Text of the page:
Pack Line Headlines: Dog fighting, humane farming, abuser registries
Vick ‘case’ might be helping to curb dog fighting in Georgia: The headline on the USA Today website reads “Michael Vick case helped curb dog-fighting in Georgia.” My immediate reaction was, ‘Wait, no one should be giving credit to Vick for this.’ But after that flash reaction, I felt better of the headline and article because it correctly included the word “case.”
Michael Vick himself hasn’t been the key to shining more light on this horrible, illegal industry. His arrest and conviction – the case against him as a sports celebrity – served to shine more light on the evils of dog fighting.
The January 17 article also notes Georgia now has tougher dog-fighting laws and set up an anonymous tip line.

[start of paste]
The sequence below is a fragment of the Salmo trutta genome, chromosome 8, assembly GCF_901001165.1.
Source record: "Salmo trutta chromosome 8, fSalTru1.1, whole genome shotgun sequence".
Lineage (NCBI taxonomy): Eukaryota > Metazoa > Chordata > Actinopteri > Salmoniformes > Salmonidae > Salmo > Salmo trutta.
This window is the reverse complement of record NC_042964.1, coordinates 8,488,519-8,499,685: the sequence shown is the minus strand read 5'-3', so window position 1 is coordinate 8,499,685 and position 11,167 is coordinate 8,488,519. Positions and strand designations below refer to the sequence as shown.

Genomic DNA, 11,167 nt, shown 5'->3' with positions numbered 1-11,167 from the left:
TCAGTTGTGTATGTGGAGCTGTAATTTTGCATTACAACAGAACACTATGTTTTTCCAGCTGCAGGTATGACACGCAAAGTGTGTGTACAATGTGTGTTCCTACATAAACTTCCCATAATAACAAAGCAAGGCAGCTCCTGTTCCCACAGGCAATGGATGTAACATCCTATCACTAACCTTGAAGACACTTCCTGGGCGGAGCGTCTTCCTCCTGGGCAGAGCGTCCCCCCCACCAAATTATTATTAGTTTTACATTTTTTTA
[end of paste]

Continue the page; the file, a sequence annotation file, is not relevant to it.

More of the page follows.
Animal Welfare Approved farmer is 12 years old: Shelby Grebenc of Broomfield, Colo. is the youngest farmer in the country to be Animal Welfare Approved (AWA). She sells the eggs from her chickens on her Happy Chapped Chicken Butt Farm.
She has been caring for chickens that have been dropped off and abandoned on the family’s property. Her farm now features 130 hens who lay about 15 dozen eggs a day. The Dish blog on the Denver Westword website reports the requirements for AWA standing include caring for chickens and hens that “are able to roam outside; eat bugs and unmodified food; and are under the care of a skilled farmer.”
Congratulations to Shelby.
Several states considering animal-abuse registries: ABC News reports at least five states – Arizona, Maryland, Florida, New York and Colorado have legislation pending in their legislatures that would establish animal-abuse registries. And Maryland could soon join the list.
The article cites the Suffolk County Society for the Prevention of the Cruelty of Animals Suffolk County (N.Y.) as the lead community in the movement, where convicted animal abusers “must register a photo and current address for ten years as well pay a $50 per year fee.”